Home > abandonment, Outer Child > Riding High on the Rebound

Riding High on the Rebound

Being on the rebound can be healing.

Self help wisdom isn’t inline with this idea. Its consensus is that after having experienced a painful breakup, you should wait until you’re healed to start a new relationship.

It goes on to suggest that if you become an emotional wreck during the early trials of a new relationship – i.e. if you feel insecure and tend to overreact if s/he doesn’t call exactly on time – that your heightened vulnerability is proof that you’re not ready.

Wrong. If you waited 10 years or even 20 to start the next relationship, you might have to struggle with the same feelings. Why? Because time doesn’t heal the fear stored up inside of you from going through abandonment. Instead, according to scientific research, fear incubates over time. It’s the nature of trauma and the post traumatic reaction that most people get when they’ve suffered abandonment.

Fear incubates over time? Does that mean that by waiting to make a new connection, your apprehensiveness can get worse? Yes, that’s what it means.

So the key is to get back up on the horse as soon as you reasonably can. The longer you wait, the more barriers your incubating fears are likely to erect. These barriers can make it awkward to be with a new person. You can become avoidant. Closed-off.

If you’re going to get back out there sooner rather than later, the trick is to keep your wits about you. Yes, go ahead and seek new connections. Depending upon the length and intensity of your previous relationship, this can mean to start looking within 6 months to a year. But don’t clamp on. Don’t become attached to the first person who throws you a life raft.

Don’t clamp on? How do you avoid getting involved when you’re feeling so needy, lonely, and desperate?

Ah, that’s where the healing power is. You meet new people, all the while working on your maintaining your boundaries, adhering to your personal program of emotional self-reliance, performing the work (exquisite self-love) of abandonment recovery.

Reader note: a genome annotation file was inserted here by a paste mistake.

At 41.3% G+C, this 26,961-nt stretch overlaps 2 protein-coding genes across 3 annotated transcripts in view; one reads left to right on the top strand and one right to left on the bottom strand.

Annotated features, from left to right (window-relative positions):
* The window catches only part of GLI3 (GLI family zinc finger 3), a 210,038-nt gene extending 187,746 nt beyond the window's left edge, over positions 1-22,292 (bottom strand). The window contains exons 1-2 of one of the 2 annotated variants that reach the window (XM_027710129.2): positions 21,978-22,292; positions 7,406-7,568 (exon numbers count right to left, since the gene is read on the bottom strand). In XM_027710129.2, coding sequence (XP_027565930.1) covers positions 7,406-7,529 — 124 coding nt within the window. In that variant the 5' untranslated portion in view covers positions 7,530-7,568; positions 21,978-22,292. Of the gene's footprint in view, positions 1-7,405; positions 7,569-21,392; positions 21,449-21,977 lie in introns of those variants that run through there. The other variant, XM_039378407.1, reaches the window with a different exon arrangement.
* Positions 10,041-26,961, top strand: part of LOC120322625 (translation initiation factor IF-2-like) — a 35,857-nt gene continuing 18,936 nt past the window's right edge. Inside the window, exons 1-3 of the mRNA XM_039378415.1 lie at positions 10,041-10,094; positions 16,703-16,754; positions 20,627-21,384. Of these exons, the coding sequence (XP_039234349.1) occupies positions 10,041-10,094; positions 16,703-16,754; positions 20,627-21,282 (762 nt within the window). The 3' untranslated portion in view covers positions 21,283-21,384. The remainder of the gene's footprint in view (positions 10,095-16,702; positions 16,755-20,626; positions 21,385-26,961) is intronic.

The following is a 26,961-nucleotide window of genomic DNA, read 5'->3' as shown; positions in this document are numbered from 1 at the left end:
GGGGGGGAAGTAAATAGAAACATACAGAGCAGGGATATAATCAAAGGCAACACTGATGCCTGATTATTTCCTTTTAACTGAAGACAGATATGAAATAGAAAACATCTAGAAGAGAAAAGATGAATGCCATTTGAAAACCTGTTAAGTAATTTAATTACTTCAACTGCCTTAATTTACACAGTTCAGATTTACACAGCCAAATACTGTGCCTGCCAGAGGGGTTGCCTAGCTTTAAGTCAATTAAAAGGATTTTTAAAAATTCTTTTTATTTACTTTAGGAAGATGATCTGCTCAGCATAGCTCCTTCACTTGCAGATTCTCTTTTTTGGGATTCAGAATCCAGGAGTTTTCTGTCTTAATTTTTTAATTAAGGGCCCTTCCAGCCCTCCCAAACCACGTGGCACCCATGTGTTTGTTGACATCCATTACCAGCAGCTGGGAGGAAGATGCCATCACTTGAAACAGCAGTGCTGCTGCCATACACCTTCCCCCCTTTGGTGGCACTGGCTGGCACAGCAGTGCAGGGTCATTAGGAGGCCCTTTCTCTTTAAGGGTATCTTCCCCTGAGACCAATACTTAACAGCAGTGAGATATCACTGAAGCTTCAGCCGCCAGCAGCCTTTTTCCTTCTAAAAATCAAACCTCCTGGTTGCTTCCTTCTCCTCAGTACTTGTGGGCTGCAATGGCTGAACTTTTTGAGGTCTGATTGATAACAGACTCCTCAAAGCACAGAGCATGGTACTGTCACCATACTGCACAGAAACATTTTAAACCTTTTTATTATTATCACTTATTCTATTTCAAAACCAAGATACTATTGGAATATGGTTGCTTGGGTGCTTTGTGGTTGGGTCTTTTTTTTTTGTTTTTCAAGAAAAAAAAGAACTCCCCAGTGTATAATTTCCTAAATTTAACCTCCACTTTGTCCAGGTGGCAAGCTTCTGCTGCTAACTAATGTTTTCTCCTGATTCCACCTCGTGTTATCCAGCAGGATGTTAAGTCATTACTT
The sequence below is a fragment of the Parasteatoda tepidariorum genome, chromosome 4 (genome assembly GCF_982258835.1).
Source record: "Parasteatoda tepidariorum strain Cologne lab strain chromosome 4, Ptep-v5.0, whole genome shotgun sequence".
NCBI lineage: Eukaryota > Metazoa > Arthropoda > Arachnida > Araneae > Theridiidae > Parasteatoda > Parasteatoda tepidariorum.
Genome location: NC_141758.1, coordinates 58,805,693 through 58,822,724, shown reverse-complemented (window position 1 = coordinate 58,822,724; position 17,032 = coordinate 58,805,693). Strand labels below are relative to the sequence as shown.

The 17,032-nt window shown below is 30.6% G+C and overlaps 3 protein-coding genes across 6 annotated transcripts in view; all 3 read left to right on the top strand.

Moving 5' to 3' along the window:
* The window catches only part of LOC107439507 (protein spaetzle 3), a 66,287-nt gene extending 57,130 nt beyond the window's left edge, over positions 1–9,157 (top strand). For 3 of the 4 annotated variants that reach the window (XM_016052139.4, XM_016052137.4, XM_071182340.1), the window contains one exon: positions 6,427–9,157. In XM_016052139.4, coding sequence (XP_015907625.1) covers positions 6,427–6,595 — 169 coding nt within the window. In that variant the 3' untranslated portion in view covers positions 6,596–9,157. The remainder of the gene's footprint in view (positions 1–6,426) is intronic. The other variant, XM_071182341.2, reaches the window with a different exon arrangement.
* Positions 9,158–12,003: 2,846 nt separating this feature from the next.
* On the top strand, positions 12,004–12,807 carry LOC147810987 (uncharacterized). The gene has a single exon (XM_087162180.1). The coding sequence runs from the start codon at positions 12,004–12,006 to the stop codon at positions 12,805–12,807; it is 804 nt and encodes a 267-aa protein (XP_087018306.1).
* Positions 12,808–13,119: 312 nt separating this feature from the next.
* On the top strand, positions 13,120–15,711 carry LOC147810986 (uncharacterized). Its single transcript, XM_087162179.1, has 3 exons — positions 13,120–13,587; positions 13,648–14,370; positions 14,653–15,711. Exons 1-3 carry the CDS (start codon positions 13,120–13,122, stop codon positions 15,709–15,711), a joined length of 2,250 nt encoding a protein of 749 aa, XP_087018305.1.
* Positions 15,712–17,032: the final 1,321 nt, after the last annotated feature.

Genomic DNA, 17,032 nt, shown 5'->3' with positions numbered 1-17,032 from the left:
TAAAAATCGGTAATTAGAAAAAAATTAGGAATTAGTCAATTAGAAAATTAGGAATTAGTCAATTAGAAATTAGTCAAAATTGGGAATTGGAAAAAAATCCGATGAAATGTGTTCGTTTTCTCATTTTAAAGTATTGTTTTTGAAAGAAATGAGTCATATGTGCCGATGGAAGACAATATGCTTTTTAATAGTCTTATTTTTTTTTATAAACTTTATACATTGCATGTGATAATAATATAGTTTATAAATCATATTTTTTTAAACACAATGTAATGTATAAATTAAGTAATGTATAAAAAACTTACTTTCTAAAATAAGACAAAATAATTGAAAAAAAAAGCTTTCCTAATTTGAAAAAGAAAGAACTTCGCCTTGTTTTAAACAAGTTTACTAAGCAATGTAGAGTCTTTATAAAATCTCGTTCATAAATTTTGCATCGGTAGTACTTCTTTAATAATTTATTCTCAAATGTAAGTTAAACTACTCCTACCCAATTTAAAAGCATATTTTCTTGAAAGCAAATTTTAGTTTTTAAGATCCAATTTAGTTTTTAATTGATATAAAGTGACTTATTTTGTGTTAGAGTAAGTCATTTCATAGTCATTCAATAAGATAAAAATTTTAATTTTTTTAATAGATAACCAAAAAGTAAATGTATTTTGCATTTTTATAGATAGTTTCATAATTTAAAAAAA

How else but in a new relationship can you work through all of the changes you’re undergoing as a result of the soul-searching shake-up of having gone through abandonment?

It’s called practicing. And sometimes, as you meet new people and work through your own issues with them, you meet a real one, and you just can ride high on the rebound. If you don’t meet your ultimate partner, at least you’re keeping your emotional wheels oiled.

  1. Monty J Heying
    November 22, 2010 at 10:07 pm

    This makes abundant sense and is consistent with my experience and intuition. My philosophy was/is that there’s only one way to get to know someone, and that’s by spending time with them. Successive break-ups sucked, but each time, I learned more about myself and so did my counterparts. I spent loads of time on Matchmaker reading profiles, but only contacting a few. And successive edits of my profile helped me to zero in on communicating who I am, instead of “selling” the attributes I thought would be appealing. Over the years, the result has been a discovery and refined definition of my True Self. My current partner benefits from a relationship with a man who knows-accepts-loves himself without feeling the need to apologize for not measuring up to some perceived standard. I like being with her because I never have to think about how to be. I just am.

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